1

find . -name '*.bedgraph' -delete should work. Be careful not to delete anything inadvertently.


83

Removing the current directory does not affect the file system integrity or its logical organization. Preventing . removal is done to follow the POSIX standard which states in the rmdir(2) manual page: If the path argument refers to a path whose final component is either dot or dot-dot, rmdir() shall fail. One rationale can be found in the rm manual ...


-1

Make sure the directory is correct then sudo rm -rf * .*


11

* only includes visible files. If you want to delete both those and the hidden ones, use: rm -rf * .* The dotglob option With bash, we can change this behavior and unhide files. To illustrate, let's create two files, one hidden and one not: $ touch unhidden .hide1 $ ls * unhidden As you can see, only the unhidden one is shown by ls *. Now let's set ...


7

It's done like that for integrity since you are currently inside that directory and the . is only a self-reference. You need to either go in its parent or call rmdir with its path, which can be done with: rmdir `pwd` If you often need that, you can set an alias to it like: alias rmc='rmdir `pwd`' .. which could be called as rmc alone to remove ...


4

There's no link from a file to symlinks that point to it, so there's no direct way of considering example and finding link_example which links to it. So deleting symlinks pointing to a file along with the file involves finding all the symlinks first. You don't specify what system you're using, but if you have GNU find, you can delete a file and its links ...


2

Are there any secure UNIX tools to recover data, that was removed with rm, from a USB flash drive? Yes and, by the way, recovery of photos is one of the most common scenarios. The conditions you described are actually optimal because: you directly deleted the files the file system is not damaged you did not use the drive anymore These conditions lead ...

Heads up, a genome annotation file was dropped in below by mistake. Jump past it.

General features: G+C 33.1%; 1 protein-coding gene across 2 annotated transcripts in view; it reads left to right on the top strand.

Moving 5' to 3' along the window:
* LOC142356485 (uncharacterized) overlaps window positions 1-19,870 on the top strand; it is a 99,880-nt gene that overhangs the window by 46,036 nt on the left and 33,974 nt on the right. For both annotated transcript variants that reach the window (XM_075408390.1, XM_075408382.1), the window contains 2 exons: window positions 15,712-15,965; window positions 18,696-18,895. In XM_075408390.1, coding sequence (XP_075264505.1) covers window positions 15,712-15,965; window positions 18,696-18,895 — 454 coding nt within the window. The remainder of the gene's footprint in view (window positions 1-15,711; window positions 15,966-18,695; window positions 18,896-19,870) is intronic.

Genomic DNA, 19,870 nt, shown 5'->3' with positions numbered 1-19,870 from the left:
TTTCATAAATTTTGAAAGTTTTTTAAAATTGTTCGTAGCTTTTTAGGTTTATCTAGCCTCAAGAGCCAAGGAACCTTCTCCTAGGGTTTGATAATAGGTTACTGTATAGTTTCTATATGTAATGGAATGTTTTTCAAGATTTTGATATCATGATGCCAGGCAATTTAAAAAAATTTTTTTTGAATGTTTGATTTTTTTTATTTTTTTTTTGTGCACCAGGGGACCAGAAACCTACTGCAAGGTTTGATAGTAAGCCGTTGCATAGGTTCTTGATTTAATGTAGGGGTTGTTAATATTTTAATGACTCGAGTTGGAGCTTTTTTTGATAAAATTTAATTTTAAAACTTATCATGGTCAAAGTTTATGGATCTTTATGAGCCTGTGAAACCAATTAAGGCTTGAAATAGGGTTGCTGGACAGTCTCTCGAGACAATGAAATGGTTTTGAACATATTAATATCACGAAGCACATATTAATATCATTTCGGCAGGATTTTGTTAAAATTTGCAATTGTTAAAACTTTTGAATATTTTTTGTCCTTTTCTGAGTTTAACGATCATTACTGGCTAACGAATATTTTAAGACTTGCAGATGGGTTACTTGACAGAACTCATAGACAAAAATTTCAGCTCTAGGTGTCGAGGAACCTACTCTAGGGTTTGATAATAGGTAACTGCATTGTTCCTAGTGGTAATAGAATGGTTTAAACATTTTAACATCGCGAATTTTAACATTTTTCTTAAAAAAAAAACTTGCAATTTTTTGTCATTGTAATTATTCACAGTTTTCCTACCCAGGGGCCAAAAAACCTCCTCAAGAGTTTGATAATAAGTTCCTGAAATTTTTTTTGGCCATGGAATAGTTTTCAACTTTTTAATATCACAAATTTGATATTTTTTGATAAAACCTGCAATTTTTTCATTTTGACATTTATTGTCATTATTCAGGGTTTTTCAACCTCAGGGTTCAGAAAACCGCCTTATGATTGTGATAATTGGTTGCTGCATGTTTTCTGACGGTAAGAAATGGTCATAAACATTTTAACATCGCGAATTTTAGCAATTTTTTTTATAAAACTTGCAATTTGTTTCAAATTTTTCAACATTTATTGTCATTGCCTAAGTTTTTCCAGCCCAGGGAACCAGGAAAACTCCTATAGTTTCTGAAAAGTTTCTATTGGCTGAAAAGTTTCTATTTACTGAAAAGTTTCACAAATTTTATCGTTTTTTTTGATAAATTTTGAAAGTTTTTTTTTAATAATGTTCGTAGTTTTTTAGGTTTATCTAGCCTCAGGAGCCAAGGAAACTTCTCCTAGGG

3

Best practice would be to not only unmount but additionally disconnect the backup. You presumably expect your backup to protect you in case (for example) someone accidentally downloads a cryptolocker. Or someone breaks in (compromises) your system. Or a weird system crash that corrupts filesystems. Or a lightning surge that fries all your electronic devices ...


3

rm --one-file-system should do the trick. --one-file-system when removing a hierarchy recursively, skip any directory that is on a file system different from that of the corresponding command line argument Source: http://man7.org/linux/man-pages/man1/rm.1.html


0

If there is a chance there is a file manager in that host you can launch it from the terminal and remove the file there. This will run nautilus in the current directory: nautilus . This will save you from unintentionally remove the wrong file, or worse.


0